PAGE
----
GOLDEN VALLEY, Minn. -- When it comes to communicating, 22-year-old Jessica Schultz holds her voice in the palm of her hand.
"I am a habitual texter," said Schultz. "I text above calling."
She uses her cell phone to text every waking hour and as it turns out even more than that.
"I'd be lying in bed bored and I would just start texting and I would fall asleep, but I would still keep texting. And I wouldn't have any recollection of these conversations," she told KARE 11.
It's called 'sleep texting' and doctors believe it's a growing phenomenon.
"We just started asking and we were rather surprised to hear how many people admitted that this has happened to them," said Dr. Mike Howell, a sleep doctor with the University of Minnesota Sleep Medicine Clinic.
He said texting while you sleep is most common among young people who are over-extended in their lives, sleeping very little, and who are so connected to their phones.
Of those youth he's treated for sleep deprivation, he believes at least half have sleep-texted.
"College is a perfect storm for this problem," said Howell.
Here's how it works: your brain essentially functions two ways, when you're awake and when you're asleep. The transition between the two typically takes only moments. But when you're sleep deprived or taking sleep medications, these two can overlap for extended periods of time.
"And in that transition period that is the period where you can have all these complicated amnesic behaviors, such as sleep texting and sleep walking," he said.
In other words, you're not asleep and you're not awake.
That's what happened to Jessica, who was on Ambien last year because she too was over-extended and having trouble sleeping.
She would text while she slept, either to her best friend Lindsey or even worse to ex-boyfriends with embarrassing texts.
"I really miss you, and I really want to kiss you right now," she said were a few of the texts. "I was so embarrassed."
And she's not the only one.
Go to any college campus, our sister station KARE went to the University of Minnesota, and you'll find many, if not the majority of students, admit to it.
"I would reply and reply nonsense. It would just be random letters. Maybe a word," said U of M student, Muaz Rushdi.
The behavior can be harmless, but sleep deprivation can lead to harmful consequences like heart problems, obesity, depression, and even worse. And then there are the cultural consequences.
"People talk about the cell phone as if it's an extension of their physical body," said Professor Carol Bruess, Ph.D.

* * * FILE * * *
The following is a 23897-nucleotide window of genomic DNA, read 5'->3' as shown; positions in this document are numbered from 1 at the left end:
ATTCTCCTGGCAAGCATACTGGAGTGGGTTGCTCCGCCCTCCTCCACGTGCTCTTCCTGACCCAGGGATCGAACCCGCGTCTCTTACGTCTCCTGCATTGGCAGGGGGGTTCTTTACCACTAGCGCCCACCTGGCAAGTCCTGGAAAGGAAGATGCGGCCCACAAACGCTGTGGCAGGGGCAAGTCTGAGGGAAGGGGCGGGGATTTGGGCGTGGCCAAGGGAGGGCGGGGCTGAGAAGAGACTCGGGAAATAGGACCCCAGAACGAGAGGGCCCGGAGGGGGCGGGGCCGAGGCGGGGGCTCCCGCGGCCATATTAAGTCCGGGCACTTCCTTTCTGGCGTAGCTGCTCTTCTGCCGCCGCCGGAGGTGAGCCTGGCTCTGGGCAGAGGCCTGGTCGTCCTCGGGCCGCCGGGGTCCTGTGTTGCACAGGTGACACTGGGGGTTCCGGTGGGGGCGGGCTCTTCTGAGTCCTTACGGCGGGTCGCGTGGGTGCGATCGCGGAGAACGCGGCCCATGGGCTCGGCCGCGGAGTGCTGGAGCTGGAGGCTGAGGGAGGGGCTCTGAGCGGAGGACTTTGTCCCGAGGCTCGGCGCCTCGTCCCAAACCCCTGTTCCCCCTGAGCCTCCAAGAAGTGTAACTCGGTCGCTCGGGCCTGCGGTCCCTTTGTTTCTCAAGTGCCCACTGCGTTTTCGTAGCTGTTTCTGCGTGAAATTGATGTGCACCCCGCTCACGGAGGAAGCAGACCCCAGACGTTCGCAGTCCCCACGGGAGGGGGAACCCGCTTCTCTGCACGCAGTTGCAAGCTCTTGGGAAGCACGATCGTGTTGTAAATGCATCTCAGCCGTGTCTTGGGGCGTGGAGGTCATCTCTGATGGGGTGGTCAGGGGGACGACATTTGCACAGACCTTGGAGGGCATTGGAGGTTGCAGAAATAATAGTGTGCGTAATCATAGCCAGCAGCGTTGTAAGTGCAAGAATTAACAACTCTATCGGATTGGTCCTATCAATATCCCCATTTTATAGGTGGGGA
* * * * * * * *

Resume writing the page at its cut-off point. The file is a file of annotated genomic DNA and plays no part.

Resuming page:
Bruess teaches communications at the University of St. Thomas, in St. Paul.
"Are we better because of all of these highly efficient technologies? Are we better communicators?" asked Bruess. "I think the jury is still out."
But the verdict is clear on one point. Our phones, and more specifically our busy lives, aren't just affecting our sleeping habits.
In fact, Bruess forces her students to 'unplug' from their phones and other technology for four straight days in order for them to think critically about how they communicate.
"They actually go through a couple day period where they feel physically depressed, feeling socially isolated," she said.
But after a few days, she said many feel a sense of relief.
"And they realize how they can live without being connected all the time," she added.
There is little to no research about how many people text while they sleep.
But consider this: of those teens who text, researchers report one out of three do it more than 3,000 times a month, according to a Pew Research study.
And you can bet many have texted while they slept.
"To a large degree this is related to the increase of sleep deprivation in our culture," said Howell.
So what can parents do about this?
Pretty simply, take the phone out of the room. But if your child is having trouble getting up in the morning or falling asleep in class, maybe even falling asleep while driving, it's time not to text, but call your doctor.
"There are probably more people who have done it and are embarrassed to admit it," said Schultz.
And that's in part why she is talking about it, because in this go-go world in which we live she, along with many of us, zoom right past perhaps the most important part of our day, the time we sleep.
Schultz says as soon as she stopped taking Ambien she no longer sleep texted.
Dr. Howell says on average people need about 8 ½ hours of sleep a day. He says people got that in 1960, but today people average about seven hours.
And Howell adds, if you need an alarm clock to wake up in the morning, by definition you are sleep deprived.
"There's a reason why there's a coffee shop on every corner of the industrialized world," said Howell with a smile.